Stocks tumble across Asia on credit fears

Stocks tumble across Asia on credit fears

Singapore: Asian stocks tumbled on 12 November 2007 after worries over more credit losses at financial firms and a steep fall in crude oil sent shudders through financial markets, bruising technology and energy shares.

Tokyo’s Nikkei dropped more than 2% to its lowest closing level in 15 months as investors dumped exporters on the back of a surge in the yen to an 18-month high versus the dollar.

Fresh concerns about further losses linked to the US subprime mortgage sector were rekindled on 9 November when Wachovia Corp, the fourth-largest US bank, reported a potential $1.7 billion (almost Rs6,700 crore) loss on mortgage-related debt.

HSBC Holdings fell in Hong Kong after the Sunday Telegraph said the bank was expected to reveal a new $1 billion hit in its results this week from its exposure to the US mortgage crisis.

“It’s getting to the point where everything seems scary, and that it’s hard to trust what financial institutions are saying," said a trader for a major Japanese trading house.

Oil issues led losses amid dropping crude prices.

Tokyo’s Nikkei average ended down 2.5% at 15,197.09, after falling below 15,000. MSCI’s measure of other Asia Pacific stocks plumbed seven-week lows, down 3.7% around 0615 GMT.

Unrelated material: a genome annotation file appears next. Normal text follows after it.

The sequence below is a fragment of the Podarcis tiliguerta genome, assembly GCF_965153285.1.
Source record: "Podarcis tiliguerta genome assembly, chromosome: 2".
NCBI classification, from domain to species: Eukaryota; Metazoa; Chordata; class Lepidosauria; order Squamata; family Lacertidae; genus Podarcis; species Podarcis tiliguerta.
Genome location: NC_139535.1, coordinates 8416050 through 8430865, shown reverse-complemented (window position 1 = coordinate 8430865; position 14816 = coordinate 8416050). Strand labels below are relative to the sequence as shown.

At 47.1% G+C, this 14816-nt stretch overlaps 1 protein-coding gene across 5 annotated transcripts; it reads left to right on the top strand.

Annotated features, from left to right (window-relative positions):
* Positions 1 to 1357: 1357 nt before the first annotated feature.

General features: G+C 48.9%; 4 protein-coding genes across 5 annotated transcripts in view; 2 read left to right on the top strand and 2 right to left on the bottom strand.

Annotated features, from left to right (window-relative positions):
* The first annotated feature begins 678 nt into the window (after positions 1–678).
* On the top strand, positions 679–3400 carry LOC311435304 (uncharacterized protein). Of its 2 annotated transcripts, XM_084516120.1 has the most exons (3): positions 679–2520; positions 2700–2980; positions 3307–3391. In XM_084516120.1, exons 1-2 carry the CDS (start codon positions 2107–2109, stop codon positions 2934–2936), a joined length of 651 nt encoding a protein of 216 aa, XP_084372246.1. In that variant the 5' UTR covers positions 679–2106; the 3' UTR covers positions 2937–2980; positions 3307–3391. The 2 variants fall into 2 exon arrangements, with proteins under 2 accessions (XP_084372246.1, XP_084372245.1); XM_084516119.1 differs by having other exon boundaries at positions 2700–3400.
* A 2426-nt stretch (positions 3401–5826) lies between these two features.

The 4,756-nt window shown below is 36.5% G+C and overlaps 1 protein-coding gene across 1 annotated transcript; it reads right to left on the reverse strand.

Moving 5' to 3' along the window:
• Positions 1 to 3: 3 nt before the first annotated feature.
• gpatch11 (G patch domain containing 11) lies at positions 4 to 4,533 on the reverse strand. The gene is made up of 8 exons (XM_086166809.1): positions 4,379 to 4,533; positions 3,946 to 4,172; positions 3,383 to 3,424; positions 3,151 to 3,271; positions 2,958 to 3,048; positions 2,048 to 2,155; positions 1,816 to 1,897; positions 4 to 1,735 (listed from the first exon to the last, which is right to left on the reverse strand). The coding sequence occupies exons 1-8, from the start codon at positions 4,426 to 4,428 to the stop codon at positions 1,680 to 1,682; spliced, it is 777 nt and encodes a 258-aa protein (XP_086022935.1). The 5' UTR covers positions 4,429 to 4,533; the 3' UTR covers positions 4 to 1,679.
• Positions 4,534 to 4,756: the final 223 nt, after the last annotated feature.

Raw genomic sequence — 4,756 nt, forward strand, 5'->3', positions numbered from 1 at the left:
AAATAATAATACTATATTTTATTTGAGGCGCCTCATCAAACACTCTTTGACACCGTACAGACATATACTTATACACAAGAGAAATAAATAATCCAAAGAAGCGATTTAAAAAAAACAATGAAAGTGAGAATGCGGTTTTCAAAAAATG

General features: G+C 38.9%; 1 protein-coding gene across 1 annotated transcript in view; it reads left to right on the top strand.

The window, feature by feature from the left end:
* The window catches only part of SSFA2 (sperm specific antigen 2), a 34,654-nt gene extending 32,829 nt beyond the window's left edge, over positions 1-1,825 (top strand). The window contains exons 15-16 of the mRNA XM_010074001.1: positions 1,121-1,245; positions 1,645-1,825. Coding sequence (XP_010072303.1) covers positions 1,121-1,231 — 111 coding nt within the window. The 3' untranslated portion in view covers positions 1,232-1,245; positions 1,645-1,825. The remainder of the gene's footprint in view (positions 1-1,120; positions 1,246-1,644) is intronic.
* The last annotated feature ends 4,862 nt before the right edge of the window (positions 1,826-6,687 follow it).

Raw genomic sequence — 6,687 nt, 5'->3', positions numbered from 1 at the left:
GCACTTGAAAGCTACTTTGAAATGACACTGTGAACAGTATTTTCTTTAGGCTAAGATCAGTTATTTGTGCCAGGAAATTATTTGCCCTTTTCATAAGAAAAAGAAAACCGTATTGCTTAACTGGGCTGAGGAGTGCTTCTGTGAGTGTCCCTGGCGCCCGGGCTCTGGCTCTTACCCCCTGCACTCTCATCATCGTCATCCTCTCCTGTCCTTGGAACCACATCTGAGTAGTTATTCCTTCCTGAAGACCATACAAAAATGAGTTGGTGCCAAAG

China’s stock market fell after the central bank tightened monetary policy on 10 November, sending the Shanghai Composite Index down 2.9%.

Battling to restrain growth in money supply and inflation, China’s central bank said it would lift the proportion of deposits that commercial banks must keep in reserve by 0.5 percentage point to a record high of 13.5%.

South Korea’s key KOSPI ended 3.4% lower, Taiwan shares fell 3.4%, Hong Kong’s Hang Seng Index dropped 4.5% and Singapore’s Straits Times Index was off 2.8%.


The fall in Asian markets followed declines on Wall Street, which slid on 9 November (Friday) led by technology stocks after Qualcomm Inc’s disappointing outlook.

Nervousness over widening subprime-related losses and an unwinding of carry trades, in which investors sell low-yielding currencies like the yen and buy higher-yielding currencies, hit the dollar, sending it to a low around 110.10 yen, the lowest level since May 2006.

The dollar also dipped against the yen after Japan’s top government spokesman Nobutaka Machimura said it was wrong to conclude that a high yen was a bad thing for his country since it heightens the value of Japan’s assets.